Kerry Nelson 726 Ninth Street, stated he does not live in the neighborhood but feels everyone should exercise more in the winter. As a result, it would be great for children and adults to play hockey or skate recreationally outside. It’s safe, wholesome and unstructured and definitely better than video games. Regarding the lights, he thought the lights should be off at 8 pm. Gillson Park does get a little crowded with figure skaters and is much colder.

Lisa Finks, 2303 Old Glenview stated with respect to the lights her understanding is that they would counteract the effects of winter when it gets dark at 4 or 5 pm. The interfering with evening peace is something that won’t be much different than in the summer when it gets dark at 7 or 8 pm. She agrees Gillson Park gets very cold and she supports Thornwood.

Mark Weilandt, 2121 Beechwood, stated he supports the ice rink at Thornwood.

Leonore Lee, 925 13th Street stated she is also a member of the WHA Board and appreciates this discussion. She supports the idea of putting in an ice rink in a Wilmette park. As far as locations, Gillson Park has been dicey with older kids trying to play hockey. She feels two separate activities is a wonderful idea and also believes that we should support this sport in a non-organized way since not everyone can afford to play organized hockey. Regarding the lights, she stated Mother Nature leaves them on longer in the summer and that 8 pm for the lights is appropriate. She thinks Thornwood would be the best location since it’s more sheltered than Gillson. She is not familiar with Howard Park but it might be a good location and maybe West Park too.

Don Kemp, 607 Greenleaf, stated he supports the rink but thinks the proposal to allow hockey from 7 am to 2 pm is a big mistake. He envisions the rink as primarily being used during the nighttime but he is sensitive to the neighbor’s concerns. He feels this is a great opportunity to involve children in hockey and provides those who aren’t signed up in a league an opportunity to develop the sport. However, he was very disappointed in the rule that recreational skating would be unavailable from 7 am to 2 pm which would ruin the whole thing for him. He suggested making time for recreational skating from 7 to 9 am if necessary. He respects the neighbors and thinks hockey is about playing during the daytime and being with families and going out at 8 or 9 in the morning and skating until 3 or 4 in the afternoon. He feels the lights should probably go off at 8 or 9 pm and maybe even earlier on weekdays. He applauded the Board for coming up with this idea since it’s a great sport. He recommended looking at Howard Park in the long term as a place to put more of a full-time refrigerated sheet of ice like there was 30 years ago which would be a great opportunity for structured and unstructured hockey. In the short-term the facility at Thornwood is a great opportunity for the kids to play hockey. Howard would be a good location too but Thornwood is better since it has more of a community feel about it.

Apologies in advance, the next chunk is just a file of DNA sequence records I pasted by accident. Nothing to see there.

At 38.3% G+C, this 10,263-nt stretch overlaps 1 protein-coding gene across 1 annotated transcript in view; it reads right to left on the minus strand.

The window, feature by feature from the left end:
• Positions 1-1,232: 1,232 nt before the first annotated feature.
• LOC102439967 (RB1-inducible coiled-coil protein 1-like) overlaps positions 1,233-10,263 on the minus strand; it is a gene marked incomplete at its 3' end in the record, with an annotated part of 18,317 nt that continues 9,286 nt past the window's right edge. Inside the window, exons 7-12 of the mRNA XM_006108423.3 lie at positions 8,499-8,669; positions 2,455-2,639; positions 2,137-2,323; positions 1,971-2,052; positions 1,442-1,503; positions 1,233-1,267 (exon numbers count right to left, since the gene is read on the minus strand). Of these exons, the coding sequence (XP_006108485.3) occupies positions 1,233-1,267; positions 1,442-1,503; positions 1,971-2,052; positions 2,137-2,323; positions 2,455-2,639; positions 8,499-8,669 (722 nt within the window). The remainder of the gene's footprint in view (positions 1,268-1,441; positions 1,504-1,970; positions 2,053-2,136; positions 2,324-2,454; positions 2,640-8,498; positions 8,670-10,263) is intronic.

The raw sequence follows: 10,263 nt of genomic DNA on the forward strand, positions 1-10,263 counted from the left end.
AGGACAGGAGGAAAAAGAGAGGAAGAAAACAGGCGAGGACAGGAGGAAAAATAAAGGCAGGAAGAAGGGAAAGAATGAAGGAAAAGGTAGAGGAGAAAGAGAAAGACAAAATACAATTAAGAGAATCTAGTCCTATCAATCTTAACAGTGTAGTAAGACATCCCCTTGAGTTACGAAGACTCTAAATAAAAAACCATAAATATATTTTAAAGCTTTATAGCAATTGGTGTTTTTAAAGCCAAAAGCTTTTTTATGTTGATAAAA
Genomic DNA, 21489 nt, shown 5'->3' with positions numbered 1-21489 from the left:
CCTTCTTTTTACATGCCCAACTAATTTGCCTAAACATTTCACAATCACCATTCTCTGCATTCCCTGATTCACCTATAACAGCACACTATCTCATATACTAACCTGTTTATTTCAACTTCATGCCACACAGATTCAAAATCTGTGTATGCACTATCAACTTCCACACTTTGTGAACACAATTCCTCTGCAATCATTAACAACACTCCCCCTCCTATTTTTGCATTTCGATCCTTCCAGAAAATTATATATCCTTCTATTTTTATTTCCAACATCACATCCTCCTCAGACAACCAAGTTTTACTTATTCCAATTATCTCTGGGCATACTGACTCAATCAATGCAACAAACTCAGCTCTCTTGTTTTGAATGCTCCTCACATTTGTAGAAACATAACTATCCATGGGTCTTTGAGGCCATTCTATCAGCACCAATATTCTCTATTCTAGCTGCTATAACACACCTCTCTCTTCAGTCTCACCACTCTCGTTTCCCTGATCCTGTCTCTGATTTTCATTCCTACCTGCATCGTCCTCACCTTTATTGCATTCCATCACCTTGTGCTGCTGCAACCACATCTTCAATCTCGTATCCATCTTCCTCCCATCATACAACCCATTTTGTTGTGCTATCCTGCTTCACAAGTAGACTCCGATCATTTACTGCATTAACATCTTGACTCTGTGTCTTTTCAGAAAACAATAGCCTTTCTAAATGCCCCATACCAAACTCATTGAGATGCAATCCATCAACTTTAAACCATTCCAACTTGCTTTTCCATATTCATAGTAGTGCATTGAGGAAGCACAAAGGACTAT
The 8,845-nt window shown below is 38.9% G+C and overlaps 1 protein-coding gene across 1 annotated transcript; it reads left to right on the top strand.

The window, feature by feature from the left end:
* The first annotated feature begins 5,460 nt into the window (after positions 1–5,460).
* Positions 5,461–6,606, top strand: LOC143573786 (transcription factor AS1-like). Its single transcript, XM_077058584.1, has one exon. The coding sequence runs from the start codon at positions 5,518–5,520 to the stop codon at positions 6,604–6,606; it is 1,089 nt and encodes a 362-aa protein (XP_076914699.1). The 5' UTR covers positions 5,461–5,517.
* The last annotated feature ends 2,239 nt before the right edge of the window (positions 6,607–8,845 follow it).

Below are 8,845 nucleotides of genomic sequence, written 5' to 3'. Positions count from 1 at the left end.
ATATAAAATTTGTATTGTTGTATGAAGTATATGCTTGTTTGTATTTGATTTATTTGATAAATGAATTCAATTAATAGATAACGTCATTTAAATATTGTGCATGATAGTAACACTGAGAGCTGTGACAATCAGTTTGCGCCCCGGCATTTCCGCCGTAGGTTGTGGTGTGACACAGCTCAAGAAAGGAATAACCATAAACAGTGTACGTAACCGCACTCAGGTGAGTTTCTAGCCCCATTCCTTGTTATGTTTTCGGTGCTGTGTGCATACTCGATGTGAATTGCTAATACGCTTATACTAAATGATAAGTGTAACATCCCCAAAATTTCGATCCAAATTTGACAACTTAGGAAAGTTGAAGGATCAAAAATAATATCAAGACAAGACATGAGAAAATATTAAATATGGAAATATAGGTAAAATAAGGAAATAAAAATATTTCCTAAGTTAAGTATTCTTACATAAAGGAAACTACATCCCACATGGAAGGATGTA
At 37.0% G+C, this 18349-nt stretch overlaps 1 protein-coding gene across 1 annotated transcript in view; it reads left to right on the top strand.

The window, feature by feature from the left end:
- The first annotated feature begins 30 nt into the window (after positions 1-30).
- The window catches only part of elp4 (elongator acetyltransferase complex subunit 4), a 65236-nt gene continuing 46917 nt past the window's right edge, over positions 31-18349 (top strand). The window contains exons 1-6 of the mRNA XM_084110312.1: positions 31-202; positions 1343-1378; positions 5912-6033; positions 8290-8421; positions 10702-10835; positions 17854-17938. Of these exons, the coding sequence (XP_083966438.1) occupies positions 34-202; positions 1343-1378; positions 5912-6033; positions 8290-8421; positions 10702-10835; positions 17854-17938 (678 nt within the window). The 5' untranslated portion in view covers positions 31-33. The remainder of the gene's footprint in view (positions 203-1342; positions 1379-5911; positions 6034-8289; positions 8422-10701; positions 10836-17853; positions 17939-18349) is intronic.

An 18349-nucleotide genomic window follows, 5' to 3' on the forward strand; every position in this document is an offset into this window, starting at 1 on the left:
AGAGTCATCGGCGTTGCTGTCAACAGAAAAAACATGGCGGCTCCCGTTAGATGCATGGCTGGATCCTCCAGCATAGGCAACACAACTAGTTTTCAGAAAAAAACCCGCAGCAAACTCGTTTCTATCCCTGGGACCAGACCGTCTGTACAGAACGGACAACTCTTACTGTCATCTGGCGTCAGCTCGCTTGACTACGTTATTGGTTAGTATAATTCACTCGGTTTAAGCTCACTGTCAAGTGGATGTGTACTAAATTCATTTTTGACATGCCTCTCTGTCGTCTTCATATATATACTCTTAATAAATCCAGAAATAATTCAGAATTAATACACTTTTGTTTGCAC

Dan Zelazny, 2347 Thornwood stated he is totally for the slimmed down version of the rink. Initially he was not for anything permanent for hockey only. He is hockey dad but fully supports the temporary structure and mixed usage of skating. He thinks the park is a beautiful place and that Thornwood and Harper School are some of the things that make Kenilworth Gardens very special. He understands the issues of green space. There are so many children who live around the park and other children who meet there since it’s safe and the majority can walk there although maybe a survey could prove helpful. He is still confused however as to what the size of the dasher boards will be. He is also for lights as long as they are temporary since it is dark at 4:30 pm. He also suggested potentially having different times during the week such as 7 or 7:30 pm on weekdays and later on the weekends. Thornwood Park is the best spot for the rink and he doesn’t think there would be major traffic issues. In the interest of safety, he suggested that we do not have full-size hockey nets and goals and instead use pond hockey nets.